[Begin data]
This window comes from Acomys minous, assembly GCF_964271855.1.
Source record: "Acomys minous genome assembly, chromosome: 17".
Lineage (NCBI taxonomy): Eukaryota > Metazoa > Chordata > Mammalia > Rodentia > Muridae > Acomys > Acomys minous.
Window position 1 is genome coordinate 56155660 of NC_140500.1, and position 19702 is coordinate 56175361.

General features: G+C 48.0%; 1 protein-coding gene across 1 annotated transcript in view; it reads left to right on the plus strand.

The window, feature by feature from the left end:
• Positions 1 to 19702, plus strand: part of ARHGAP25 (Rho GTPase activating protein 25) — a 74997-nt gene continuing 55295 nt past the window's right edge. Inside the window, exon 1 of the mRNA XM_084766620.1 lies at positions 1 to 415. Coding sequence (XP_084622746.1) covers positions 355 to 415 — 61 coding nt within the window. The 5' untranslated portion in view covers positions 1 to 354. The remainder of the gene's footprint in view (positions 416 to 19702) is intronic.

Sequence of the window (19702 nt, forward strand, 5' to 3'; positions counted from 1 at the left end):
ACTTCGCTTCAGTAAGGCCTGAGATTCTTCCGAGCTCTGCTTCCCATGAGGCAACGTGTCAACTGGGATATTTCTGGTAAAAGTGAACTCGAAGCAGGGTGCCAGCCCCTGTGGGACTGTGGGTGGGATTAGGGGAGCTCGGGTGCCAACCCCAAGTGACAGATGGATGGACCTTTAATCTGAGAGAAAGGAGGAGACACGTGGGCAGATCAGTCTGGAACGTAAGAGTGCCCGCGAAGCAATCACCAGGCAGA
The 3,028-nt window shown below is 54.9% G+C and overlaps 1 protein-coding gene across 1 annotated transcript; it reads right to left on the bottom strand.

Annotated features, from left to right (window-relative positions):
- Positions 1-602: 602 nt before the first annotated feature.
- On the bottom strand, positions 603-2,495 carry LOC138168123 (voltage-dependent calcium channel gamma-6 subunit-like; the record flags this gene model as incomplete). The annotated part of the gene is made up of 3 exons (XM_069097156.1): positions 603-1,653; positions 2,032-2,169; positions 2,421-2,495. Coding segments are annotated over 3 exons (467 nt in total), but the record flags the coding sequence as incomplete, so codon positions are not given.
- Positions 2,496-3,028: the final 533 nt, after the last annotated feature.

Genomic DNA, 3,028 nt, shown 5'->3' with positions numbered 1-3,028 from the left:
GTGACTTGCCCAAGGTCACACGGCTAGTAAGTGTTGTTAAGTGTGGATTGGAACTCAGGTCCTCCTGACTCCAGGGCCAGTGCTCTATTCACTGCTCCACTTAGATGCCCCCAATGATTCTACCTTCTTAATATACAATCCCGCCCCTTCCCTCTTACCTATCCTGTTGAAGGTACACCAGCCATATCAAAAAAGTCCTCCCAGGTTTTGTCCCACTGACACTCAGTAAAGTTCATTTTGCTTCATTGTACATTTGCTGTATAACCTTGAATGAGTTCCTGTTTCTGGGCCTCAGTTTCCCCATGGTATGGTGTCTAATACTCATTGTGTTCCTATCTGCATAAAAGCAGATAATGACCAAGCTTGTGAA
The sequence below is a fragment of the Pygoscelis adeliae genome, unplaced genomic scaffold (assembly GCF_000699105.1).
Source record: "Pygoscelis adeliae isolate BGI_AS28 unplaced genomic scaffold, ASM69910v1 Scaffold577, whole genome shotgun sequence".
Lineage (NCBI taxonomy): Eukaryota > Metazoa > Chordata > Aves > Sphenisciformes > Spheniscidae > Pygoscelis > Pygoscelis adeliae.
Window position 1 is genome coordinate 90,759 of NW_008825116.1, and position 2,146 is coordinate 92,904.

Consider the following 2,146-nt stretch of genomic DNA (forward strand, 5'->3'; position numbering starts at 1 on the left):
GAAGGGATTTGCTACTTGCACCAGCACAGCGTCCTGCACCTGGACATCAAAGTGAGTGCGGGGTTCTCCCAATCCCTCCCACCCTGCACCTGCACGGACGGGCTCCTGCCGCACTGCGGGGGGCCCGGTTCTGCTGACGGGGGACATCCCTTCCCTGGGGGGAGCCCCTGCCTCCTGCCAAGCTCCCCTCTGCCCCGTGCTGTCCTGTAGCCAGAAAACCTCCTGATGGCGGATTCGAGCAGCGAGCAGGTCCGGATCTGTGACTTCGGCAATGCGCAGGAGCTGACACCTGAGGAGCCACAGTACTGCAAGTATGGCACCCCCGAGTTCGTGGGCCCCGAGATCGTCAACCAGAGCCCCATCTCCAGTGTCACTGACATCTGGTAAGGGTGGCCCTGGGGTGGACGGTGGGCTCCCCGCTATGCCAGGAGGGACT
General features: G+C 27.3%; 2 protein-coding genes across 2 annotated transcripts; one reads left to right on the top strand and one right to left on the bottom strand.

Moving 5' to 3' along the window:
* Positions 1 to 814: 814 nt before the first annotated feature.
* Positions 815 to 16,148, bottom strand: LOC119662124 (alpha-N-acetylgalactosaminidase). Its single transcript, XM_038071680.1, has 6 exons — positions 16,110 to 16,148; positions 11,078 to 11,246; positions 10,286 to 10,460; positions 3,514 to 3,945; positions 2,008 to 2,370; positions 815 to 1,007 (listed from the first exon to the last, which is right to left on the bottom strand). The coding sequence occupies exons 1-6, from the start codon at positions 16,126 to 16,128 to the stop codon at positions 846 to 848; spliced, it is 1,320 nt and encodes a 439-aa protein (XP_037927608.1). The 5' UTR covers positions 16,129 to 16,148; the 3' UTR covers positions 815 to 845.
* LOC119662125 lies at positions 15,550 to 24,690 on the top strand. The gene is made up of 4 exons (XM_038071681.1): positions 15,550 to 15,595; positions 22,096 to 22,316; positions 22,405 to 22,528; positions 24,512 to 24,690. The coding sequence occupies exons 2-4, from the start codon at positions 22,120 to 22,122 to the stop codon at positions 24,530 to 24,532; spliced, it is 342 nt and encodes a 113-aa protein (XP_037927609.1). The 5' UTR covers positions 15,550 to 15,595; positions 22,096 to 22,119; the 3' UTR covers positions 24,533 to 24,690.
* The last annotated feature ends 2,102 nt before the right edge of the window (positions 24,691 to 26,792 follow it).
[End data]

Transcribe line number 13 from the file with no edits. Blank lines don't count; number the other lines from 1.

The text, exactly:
- On the bottom strand, positions 603-2,495 carry LOC138168123 (voltage-dependent calcium channel gamma-6 subunit-like; the record flags this gene model as incomplete). The annotated part of the gene is made up of 3 exons (XM_069097156.1): positions 603-1,653; positions 2,032-2,169; positions 2,421-2,495. Coding segments are annotated over 3 exons (467 nt in total), but the record flags the coding sequence as incomplete, so codon positions are not given.